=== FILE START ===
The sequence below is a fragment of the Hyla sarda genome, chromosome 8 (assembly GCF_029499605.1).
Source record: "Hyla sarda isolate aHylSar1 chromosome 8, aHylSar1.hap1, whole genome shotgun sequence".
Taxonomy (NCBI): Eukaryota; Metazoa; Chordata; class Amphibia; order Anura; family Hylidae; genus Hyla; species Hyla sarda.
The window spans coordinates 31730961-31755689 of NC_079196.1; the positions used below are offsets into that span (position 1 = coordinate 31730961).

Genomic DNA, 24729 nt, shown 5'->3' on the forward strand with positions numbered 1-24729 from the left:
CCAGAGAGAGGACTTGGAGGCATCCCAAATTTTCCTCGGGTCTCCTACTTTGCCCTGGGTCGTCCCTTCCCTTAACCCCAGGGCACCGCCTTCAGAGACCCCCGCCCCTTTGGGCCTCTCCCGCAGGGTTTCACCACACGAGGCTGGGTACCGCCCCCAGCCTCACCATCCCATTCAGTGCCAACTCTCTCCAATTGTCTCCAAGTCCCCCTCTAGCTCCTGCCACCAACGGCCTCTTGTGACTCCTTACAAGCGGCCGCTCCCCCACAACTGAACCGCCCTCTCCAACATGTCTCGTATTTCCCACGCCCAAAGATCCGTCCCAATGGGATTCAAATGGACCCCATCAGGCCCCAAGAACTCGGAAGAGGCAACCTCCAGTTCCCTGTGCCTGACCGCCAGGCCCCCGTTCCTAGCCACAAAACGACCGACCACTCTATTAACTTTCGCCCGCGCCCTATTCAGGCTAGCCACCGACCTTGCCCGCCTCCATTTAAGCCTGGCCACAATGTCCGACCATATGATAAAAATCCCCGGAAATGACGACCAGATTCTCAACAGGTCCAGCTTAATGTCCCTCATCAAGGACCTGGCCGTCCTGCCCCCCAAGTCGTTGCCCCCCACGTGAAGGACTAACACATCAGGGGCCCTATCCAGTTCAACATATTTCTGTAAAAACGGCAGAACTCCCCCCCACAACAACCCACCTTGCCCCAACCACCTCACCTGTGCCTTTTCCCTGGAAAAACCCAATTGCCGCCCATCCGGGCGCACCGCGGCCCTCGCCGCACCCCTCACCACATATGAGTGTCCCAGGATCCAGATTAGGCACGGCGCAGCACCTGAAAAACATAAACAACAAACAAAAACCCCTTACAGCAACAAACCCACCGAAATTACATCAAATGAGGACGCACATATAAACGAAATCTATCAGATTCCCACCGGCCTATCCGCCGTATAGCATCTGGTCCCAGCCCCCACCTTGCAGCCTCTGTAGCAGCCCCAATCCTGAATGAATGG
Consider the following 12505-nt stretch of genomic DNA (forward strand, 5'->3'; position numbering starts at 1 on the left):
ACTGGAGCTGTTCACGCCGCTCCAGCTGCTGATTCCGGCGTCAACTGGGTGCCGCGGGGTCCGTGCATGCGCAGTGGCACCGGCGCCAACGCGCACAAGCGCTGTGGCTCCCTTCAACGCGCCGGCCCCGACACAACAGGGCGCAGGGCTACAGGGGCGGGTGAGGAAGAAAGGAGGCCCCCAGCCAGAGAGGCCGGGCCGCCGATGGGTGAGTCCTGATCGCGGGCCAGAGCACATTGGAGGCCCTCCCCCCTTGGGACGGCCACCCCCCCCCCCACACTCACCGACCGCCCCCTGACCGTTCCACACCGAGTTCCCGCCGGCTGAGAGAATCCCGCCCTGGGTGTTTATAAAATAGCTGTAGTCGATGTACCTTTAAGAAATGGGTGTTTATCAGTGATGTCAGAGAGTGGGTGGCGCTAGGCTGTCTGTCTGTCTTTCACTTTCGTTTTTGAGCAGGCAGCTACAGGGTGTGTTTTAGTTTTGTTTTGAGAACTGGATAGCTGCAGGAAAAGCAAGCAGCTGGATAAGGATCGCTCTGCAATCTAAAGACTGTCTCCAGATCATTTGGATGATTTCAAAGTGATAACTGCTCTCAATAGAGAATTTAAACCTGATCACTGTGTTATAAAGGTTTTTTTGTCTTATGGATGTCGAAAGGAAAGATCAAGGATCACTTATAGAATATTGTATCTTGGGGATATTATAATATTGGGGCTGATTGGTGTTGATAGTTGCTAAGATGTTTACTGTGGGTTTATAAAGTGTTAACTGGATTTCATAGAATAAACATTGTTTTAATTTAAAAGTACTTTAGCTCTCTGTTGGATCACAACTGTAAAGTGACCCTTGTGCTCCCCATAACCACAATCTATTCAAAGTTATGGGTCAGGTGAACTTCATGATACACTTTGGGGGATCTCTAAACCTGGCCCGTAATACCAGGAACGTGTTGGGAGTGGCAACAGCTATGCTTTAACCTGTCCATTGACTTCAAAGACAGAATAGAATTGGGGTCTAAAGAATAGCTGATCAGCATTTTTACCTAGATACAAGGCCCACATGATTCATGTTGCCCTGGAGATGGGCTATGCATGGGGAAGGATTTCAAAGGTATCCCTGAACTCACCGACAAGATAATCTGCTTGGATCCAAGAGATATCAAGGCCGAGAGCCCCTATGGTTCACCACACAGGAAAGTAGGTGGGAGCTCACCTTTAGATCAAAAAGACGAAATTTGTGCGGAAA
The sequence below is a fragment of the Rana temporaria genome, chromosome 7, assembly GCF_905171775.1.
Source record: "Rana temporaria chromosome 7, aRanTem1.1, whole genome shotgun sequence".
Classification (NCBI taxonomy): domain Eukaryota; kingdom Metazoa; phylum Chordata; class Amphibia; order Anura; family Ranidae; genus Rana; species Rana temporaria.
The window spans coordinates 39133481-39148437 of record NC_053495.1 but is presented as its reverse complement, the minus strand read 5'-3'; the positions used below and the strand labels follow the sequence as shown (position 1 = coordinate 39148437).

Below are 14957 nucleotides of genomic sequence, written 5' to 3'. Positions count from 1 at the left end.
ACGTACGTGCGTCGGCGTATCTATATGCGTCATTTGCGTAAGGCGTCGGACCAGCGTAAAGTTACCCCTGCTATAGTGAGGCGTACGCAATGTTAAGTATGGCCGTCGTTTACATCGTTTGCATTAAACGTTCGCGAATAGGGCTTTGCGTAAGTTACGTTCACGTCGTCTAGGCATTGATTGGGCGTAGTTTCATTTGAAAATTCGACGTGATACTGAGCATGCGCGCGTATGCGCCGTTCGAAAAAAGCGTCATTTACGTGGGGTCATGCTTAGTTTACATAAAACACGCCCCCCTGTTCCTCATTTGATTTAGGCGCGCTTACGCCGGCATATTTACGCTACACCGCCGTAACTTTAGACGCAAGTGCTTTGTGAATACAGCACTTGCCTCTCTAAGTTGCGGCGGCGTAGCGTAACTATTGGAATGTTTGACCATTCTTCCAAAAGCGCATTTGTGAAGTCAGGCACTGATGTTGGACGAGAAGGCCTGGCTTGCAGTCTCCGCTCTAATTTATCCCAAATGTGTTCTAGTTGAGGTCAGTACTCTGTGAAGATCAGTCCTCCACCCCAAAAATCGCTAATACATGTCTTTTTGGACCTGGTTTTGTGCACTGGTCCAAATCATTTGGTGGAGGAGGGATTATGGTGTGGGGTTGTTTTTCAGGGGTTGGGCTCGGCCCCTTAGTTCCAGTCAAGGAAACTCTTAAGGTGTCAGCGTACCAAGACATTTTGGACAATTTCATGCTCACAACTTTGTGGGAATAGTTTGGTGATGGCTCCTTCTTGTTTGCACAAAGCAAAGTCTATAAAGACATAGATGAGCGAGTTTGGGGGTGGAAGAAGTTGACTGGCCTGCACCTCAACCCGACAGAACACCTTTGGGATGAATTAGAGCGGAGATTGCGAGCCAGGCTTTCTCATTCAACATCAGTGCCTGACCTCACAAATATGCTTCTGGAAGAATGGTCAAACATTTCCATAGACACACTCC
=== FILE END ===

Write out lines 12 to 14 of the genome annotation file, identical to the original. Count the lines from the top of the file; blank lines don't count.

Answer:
The window spans coordinates 39133481-39148437 of record NC_053495.1 but is presented as its reverse complement, the minus strand read 5'-3'; the positions used below and the strand labels follow the sequence as shown (position 1 = coordinate 39148437).

Below are 14957 nucleotides of genomic sequence, written 5' to 3'. Positions count from 1 at the left end.
ACGTACGTGCGTCGGCGTATCTATATGCGTCATTTGCGTAAGGCGTCGGACCAGCGTAAAGTTACCCCTGCTATAGTGAGGCGTACGCAATGTTAAGTATGGCCGTCGTTTACATCGTTTGCATTAAACGTTCGCGAATAGGGCTTTGCGTAAGTTACGTTCACGTCGTCTAGGCATTGATTGGGCGTAGTTTCATTTGAAAATTCGACGTGATACTGAGCATGCGCGCGTATGCGCCGTTCGAAAAAAGCGTCATTTACGTGGGGTCATGCTTAGTTTACATAAAACACGCCCCCCTGTTCCTCATTTGATTTAGGCGCGCTTACGCCGGCATATTTACGCTACACCGCCGTAACTTTAGACGCAAGTGCTTTGTGAATACAGCACTTGCCTCTCTAAGTTGCGGCGGCGTAGCGTAACTATTGGAATGTTTGACCATTCTTCCAAAAGCGCATTTGTGAAGTCAGGCACTGATGTTGGACGAGAAGGCCTGGCTTGCAGTCTCCGCTCTAATTTATCCCAAATGTGTTCTAGTTGAGGTCAGTACTCTGTGAAGATCAGTCCTCCACCCCAAAAATCGCTAATACATGTCTTTTTGGACCTGGTTTTGTGCACTGGTCCAAATCATTTGGTGGAGGAGGGATTATGGTGTGGGGTTGTTTTTCAGGGGTTGGGCTCGGCCCCTTAGTTCCAGTCAAGGAAACTCTTAAGGTGTCAGCGTACCAAGACATTTTGGACAATTTCATGCTCACAACTTTGTGGGAATAGTTTGGTGATGGCTCCTTCTTGTTTGCACAAAGCAAAGTCTATAAAGACATAGATGAGCGAGTTTGGGGGTGGAAGAAGTTGACTGGCCTGCACCTCAACCCGACAGAACACCTTTGGGATGAATTAGAGCGGAGATTGCGAGCCAGGCTTTCTCATTCAACATCAGTGCCTGACCTCACAAATATGCTTCTGGAAGAATGGTCAAACATTTCCATAGACACACTCC